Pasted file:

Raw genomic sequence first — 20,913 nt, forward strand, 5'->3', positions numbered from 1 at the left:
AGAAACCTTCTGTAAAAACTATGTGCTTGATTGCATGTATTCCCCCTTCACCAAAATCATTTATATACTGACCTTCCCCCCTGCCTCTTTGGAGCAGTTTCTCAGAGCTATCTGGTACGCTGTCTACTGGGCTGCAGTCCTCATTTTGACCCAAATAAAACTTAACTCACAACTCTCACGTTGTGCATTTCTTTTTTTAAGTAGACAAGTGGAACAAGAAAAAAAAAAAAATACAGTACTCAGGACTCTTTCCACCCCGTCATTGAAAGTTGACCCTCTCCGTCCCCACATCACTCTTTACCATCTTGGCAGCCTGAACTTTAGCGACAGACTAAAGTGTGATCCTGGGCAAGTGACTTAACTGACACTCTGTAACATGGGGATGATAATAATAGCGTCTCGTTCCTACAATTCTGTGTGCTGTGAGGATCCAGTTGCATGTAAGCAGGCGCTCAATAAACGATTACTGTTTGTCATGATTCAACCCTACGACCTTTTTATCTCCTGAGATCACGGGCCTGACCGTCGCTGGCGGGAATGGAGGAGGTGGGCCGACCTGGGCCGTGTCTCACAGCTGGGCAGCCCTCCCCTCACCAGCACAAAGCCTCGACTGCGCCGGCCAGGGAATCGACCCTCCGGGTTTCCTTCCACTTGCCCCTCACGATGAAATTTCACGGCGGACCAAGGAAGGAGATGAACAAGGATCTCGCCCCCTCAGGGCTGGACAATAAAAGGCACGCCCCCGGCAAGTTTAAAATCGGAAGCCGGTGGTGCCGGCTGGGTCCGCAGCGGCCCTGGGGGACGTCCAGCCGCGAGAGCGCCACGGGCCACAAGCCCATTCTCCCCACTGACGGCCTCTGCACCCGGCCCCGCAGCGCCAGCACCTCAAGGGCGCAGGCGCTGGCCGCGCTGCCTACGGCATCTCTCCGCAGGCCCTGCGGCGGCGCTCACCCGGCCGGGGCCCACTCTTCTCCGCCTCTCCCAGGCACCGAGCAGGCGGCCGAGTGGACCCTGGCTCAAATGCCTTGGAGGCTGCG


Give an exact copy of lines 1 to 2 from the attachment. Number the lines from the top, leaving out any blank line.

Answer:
Raw genomic sequence first — 20,913 nt, forward strand, 5'->3', positions numbered from 1 at the left:
AGAAACCTTCTGTAAAAACTATGTGCTTGATTGCATGTATTCCCCCTTCACCAAAATCATTTATATACTGACCTTCCCCCCTGCCTCTTTGGAGCAGTTTCTCAGAGCTATCTGGTACGCTGTCTACTGGGCTGCAGTCCTCATTTTGACCCAAATAAAACTTAACTCACAACTCTCACGTTGTGCATTTCTTTTTTTAAGTAGACAAGTGGAACAAGAAAAAAAAAAAAATACAGTACTCAGGACTCTTTCCACCCCGTCATTGAAAGTTGACCCTCTCCGTCCCCACATCACTCTTTACCATCTTGGCAGCCTGAACTTTAGCGACAGACTAAAGTGTGATCCTGGGCAAGTGACTTAACTGACACTCTGTAACATGGGGATGATAATAATAGCGTCTCGTTCCTACAATTCTGTGTGCTGTGAGGATCCAGTTGCATGTAAGCAGGCGCTCAATAAACGATTACTGTTTGTCATGATTCAACCCTACGACCTTTTTATCTCCTGAGATCACGGGCCTGACCGTCGCTGGCGGGAATGGAGGAGGTGGGCCGACCTGGGCCGTGTCTCACAGCTGGGCAGCCCTCCCCTCACCAGCACAAAGCCTCGACTGCGCCGGCCAGGGAATCGACCCTCCGGGTTTCCTTCCACTTGCCCCTCACGATGAAATTTCACGGCGGACCAAGGAAGGAGATGAACAAGGATCTCGCCCCCTCAGGGCTGGACAATAAAAGGCACGCCCCCGGCAAGTTTAAAATCGGAAGCCGGTGGTGCCGGCTGGGTCCGCAGCGGCCCTGGGGGACGTCCAGCCGCGAGAGCGCCACGGGCCACAAGCCCATTCTCCCCACTGACGGCCTCTGCACCCGGCCCCGCAGCGCCAGCACCTCAAGGGCGCAGGCGCTGGCCGCGCTGCCTACGGCATCTCTCCGCAGGCCCTGCGGCGGCGCTCACCCGGCCGGGGCCCACTCTTCTCCGCCTCTCCCAGGCACCGAGCAGGCGGCCGAGTGGACCCTGGCTCAAATGCCTTGGAGGCTGCG